Worldwide food production must increase by 70% to meet the needs of an additional 2.3 billion people by 2050. While future increases in elevated carbon dioxide will boost the yield of many crops, resource availability for enzymes important for photosynthesis limits their productivity under elevated carbon dioxide. In a paper recently published by in silico Plants, Dr. Marshall-Colon and colleagues used a multiscale model to pinpoint which enzyme-controlling transcription factors will increase productivity under future carbon dioxide levels.
The authors first created a multiscale model of soybean leaf photosynthesis by integrating three models across molecular and organ-level scales using the
yggdrasil framework. This multiscale model was then used to scale processes from gene expression through photosynthetic metabolism to predict leaf physiology in response to rising carbon dioxide. Flux control analysis was used to identify enzymes requiring the greatest change to adapt optimally to elevated carbon dioxide. Linking the GRN to protein concentrations, which serve as the input to the metabolic model, made it possible to identify key transcription factors that could be up- or down-regulated to improve photosynthesis. Specific enzymes that had high control coefficients in ambient and elevated carbon dioxide were then identified.
The multiscale model of soybean photosynthesis successfully predicted the acclimatory changes in the photosynthetic apparatus of plants grown under high carbon dioxide levels in the field. The model predicted that ribulose-1,5-bisphosphate carboxylase/oxygenase (RuBisCO) was less limiting under elevated carbon dioxide that it is under ambient carbon dioxide and should be down-regulated allowing re-allocation of resource to enzymes controlling the rate of regeneration of ribulose-1:5 bisphosphate (RuBP).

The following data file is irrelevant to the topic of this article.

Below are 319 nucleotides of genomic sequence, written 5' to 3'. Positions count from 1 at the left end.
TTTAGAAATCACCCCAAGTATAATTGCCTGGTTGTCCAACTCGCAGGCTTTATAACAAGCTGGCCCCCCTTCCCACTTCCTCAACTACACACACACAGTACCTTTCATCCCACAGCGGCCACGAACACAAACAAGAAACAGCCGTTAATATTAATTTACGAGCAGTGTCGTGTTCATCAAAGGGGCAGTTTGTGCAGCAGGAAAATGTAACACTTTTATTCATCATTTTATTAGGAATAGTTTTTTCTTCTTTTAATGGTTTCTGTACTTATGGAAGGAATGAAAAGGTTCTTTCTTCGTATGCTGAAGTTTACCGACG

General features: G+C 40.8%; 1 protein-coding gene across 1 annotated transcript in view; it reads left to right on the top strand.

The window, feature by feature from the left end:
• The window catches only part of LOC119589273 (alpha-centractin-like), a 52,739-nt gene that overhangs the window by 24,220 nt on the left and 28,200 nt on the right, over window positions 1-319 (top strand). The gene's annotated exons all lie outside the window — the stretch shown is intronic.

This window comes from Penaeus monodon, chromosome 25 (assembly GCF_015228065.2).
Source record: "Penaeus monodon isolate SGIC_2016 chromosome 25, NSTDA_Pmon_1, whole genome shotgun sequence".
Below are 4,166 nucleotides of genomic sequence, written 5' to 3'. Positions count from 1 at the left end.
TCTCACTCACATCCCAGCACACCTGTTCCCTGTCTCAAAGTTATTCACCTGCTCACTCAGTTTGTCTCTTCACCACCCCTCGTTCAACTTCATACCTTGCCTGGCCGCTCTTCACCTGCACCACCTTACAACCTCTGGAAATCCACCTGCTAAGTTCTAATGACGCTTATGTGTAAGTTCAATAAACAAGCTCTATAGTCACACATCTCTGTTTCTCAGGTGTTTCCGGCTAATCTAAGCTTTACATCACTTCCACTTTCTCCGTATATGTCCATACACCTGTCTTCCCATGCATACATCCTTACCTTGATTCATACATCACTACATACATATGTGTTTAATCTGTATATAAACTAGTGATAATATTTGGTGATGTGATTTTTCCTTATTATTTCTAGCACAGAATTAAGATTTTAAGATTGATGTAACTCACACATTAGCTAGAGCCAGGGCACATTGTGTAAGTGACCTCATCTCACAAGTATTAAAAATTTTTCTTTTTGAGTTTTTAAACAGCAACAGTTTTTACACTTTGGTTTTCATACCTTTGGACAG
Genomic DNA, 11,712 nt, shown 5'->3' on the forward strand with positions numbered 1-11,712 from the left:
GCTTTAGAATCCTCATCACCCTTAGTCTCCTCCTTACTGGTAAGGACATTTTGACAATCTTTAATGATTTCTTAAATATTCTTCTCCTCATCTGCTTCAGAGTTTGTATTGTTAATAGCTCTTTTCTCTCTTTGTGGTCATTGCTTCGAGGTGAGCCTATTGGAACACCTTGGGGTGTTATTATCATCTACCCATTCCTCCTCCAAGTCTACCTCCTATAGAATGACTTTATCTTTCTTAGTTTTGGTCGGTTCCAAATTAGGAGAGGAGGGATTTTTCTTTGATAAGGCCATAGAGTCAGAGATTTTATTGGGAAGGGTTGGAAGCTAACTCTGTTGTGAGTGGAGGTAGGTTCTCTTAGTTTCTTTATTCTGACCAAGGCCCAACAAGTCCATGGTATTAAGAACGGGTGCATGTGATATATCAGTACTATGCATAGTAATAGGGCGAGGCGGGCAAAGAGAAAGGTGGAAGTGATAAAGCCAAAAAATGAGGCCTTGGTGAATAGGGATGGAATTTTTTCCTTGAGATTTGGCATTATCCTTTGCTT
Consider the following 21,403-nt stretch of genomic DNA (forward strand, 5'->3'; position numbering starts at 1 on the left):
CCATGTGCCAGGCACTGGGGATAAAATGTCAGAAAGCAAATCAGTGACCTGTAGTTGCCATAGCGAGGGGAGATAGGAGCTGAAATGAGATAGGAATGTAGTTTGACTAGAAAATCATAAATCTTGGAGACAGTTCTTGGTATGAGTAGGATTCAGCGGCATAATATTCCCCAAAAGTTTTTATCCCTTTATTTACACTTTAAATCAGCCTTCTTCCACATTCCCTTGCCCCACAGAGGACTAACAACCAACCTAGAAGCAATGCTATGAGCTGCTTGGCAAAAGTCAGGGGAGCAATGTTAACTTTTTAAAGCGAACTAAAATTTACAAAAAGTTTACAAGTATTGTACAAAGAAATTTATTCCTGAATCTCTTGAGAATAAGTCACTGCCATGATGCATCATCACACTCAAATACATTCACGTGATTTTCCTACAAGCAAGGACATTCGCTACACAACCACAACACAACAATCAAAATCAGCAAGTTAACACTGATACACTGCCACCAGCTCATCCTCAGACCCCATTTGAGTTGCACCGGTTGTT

By linking the gene regulatory network through protein concentration to the metabolic model, the authors were able to identify transcription factors that matched the up- and down-regulation of genes needed to improve photosynthesis. The analysis specifically identified the transcription factor GmGATA2, which down-regulated genes for RuBisCO synthesis while up-regulating genes controlling RuBP generation and starch synthesis.
“Existing models of photosynthesis do not provide a means to link observed transcriptional changes with metabolism and photosynthetic capacity at the leaf level. Our integrated model overcomes this, resulting in a model able to predict field-observed photosynthetic acclimation under elevated CO2 concentrations. The model also yielded predictions about specific regulatory mechanisms that we can now target with engineering to improve the photosynthetic efficiency of soybean under future CO2 concentrations,” says Amy Marshall-Colon, Assistant Professor of plant biology at the University of Illinois.
The authors plan to use the predictions to guide genetic improvement in soybean plants growing under high carbon dioxide with the goal of future-proofing crops.
Source code for the models in this study can be found in the repository located at https://github.com/cropsinsilico/yggdrasil.